Mostly it was attendance or lateness. ... There was one point when I went to central payroll ... and I brought back over $15,000 on two separate occasions for differential overtime money that my guys weren’t paid. I took all their overtime sheets home and figured it out on my own time, and came up with the figures. I went down to see Lou Kreiger and I said, “Look, here it is.” I said, “These guys gotta get paid.” And we got paid... Two guys got $5,000 apiece in overtime differential pay, shift differential—the whole nine yards, the whole package. It went from $24 or $25 on up, depending on how much overtime they put in. That was probably one of my biggest things...

The other big thing was when we lost two guys that got killed in an explosion in Bellevue’s basement. It was before Pete Castellucci retired. One morning when I got up, at 4:30, a quarter to 5, in the morning, there was a note from my daughter on the kitchen table that said, Call Pete Castellucci whatever time you get up. So I called him and he said to get over to Bellevue Hospital right away, two guys got killed in an explosion. Two maintenance workers. It was awful. You have no idea. An acetylene tank and an oxygen tank blew up... They tried to indict one of our members for causing the explosion ... I worked with the Fisher [the union’s] attorneys. They came down and we worked on measurements, on locations, on the geography of the building and all that. I continued to be a steward, and a grievance rep, and a maintenance worker. I wore three hats. At first I handled only maintenance men, but then word got out and every one started coming to me. Usually shop stewards handle their own title.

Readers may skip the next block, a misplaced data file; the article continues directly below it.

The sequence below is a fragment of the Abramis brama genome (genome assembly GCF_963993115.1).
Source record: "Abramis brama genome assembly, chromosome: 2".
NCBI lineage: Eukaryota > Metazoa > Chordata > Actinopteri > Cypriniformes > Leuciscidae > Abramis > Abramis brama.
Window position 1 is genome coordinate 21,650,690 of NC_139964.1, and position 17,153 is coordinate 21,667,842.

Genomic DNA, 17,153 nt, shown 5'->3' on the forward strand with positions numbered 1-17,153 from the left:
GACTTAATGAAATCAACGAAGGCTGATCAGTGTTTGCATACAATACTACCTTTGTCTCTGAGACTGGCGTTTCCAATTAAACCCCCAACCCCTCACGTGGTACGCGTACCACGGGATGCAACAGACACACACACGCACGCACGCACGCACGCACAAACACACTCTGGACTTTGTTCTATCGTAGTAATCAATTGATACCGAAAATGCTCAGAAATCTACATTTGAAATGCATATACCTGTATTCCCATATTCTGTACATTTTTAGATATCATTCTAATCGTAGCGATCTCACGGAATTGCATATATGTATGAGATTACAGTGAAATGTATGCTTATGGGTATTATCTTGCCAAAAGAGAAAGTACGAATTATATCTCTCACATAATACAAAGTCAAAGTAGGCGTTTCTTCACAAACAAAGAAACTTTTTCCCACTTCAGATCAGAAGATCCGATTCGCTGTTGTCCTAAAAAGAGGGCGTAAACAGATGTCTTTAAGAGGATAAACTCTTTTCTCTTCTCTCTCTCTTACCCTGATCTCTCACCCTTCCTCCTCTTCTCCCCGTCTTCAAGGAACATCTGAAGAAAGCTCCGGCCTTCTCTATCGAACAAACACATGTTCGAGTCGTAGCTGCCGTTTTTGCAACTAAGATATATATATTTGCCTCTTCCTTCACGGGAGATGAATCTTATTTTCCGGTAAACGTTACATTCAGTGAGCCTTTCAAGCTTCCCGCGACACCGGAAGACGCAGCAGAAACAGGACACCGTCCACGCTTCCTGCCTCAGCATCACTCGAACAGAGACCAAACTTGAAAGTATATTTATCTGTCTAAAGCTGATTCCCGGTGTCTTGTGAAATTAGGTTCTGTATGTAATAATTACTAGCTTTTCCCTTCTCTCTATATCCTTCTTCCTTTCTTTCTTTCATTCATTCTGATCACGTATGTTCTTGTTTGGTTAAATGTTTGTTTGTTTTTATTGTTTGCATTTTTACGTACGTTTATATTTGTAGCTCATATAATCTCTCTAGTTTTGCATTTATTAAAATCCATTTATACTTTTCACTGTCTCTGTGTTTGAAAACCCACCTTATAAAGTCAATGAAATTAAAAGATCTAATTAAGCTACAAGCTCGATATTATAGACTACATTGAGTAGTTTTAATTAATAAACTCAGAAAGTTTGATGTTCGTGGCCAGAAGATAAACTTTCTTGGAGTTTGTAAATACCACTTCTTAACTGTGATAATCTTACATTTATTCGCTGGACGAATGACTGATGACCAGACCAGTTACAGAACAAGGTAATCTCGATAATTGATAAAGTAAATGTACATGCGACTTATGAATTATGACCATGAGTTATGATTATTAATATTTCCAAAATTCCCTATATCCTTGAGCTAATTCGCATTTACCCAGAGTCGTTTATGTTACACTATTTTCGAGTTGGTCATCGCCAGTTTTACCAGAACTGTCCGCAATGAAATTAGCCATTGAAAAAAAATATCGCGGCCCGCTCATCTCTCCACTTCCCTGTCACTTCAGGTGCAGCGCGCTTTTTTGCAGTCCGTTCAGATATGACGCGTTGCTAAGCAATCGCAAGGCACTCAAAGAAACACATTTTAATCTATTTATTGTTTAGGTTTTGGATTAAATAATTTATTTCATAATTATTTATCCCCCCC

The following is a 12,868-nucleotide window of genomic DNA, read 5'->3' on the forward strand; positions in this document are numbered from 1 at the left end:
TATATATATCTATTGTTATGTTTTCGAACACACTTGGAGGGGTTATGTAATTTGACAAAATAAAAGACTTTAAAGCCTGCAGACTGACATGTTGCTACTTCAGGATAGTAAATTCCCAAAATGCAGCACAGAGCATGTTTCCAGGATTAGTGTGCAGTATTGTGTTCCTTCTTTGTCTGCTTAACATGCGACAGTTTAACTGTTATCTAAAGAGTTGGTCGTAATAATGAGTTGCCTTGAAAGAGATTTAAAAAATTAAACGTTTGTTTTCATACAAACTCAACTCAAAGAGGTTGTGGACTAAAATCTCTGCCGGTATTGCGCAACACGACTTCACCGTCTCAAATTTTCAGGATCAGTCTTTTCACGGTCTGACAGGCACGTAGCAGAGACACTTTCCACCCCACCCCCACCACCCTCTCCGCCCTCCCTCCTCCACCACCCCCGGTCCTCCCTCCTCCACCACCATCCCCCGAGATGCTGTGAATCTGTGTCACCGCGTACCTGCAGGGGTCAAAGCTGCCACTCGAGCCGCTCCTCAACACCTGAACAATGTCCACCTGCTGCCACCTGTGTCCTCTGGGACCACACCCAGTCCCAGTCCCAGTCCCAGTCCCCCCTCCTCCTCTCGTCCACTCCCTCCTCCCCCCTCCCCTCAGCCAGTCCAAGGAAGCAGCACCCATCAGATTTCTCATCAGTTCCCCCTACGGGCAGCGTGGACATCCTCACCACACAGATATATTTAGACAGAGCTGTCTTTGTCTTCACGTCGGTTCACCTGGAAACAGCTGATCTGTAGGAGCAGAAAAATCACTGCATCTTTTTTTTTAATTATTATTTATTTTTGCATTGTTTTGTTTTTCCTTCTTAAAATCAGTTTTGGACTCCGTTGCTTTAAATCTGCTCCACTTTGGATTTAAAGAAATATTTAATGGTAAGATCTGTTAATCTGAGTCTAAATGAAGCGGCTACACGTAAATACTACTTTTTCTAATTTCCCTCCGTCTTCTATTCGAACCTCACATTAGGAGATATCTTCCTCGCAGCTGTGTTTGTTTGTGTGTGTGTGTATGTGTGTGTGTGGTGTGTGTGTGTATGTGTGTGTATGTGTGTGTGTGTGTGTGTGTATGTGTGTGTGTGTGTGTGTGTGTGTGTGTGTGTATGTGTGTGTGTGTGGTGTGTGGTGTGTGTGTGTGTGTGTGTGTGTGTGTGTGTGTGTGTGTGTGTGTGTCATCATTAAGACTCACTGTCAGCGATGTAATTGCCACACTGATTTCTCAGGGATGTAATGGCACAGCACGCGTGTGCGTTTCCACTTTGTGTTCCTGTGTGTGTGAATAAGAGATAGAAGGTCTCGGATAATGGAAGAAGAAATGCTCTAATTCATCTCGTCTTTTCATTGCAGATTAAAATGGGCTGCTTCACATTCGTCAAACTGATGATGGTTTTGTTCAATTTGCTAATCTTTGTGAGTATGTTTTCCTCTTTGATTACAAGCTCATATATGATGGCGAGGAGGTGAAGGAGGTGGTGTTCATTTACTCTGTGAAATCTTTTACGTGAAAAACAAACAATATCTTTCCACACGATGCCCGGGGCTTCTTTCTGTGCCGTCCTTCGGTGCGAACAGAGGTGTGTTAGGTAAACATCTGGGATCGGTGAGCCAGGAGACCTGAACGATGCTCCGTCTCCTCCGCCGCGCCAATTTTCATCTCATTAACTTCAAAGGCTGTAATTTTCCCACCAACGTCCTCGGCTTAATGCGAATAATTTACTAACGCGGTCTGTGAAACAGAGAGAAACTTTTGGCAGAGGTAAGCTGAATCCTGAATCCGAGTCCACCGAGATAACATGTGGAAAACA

Mike Shaw

When you became a grievance rep, what were some of the grievances you handled?

I was grievance rep for all the hospitals. I used to handle two or three grievances a week. Most of the grievances were “Mondays and Fridays” — not showing up — or related to drinking and cocaine. I also was involved in Bellevue Hospital’s EAP program, with a lady by the name of Julie Blackburn, a fine lady, and I brought her maybe 25 to 30 members, not only from hospitals but from other places... The hospital was very cooperative. Bellevue gave me an office, they gave me a telephone. I had to keep files on people, and you have to have a place to keep files. I couldn’t keep them in my shop or in my locker. Most of the stuff is confidential, especially when you’re dealing with the Employee Assistance Program...

Before Pete Castellucci asked you to become a steward, had you thought about being one?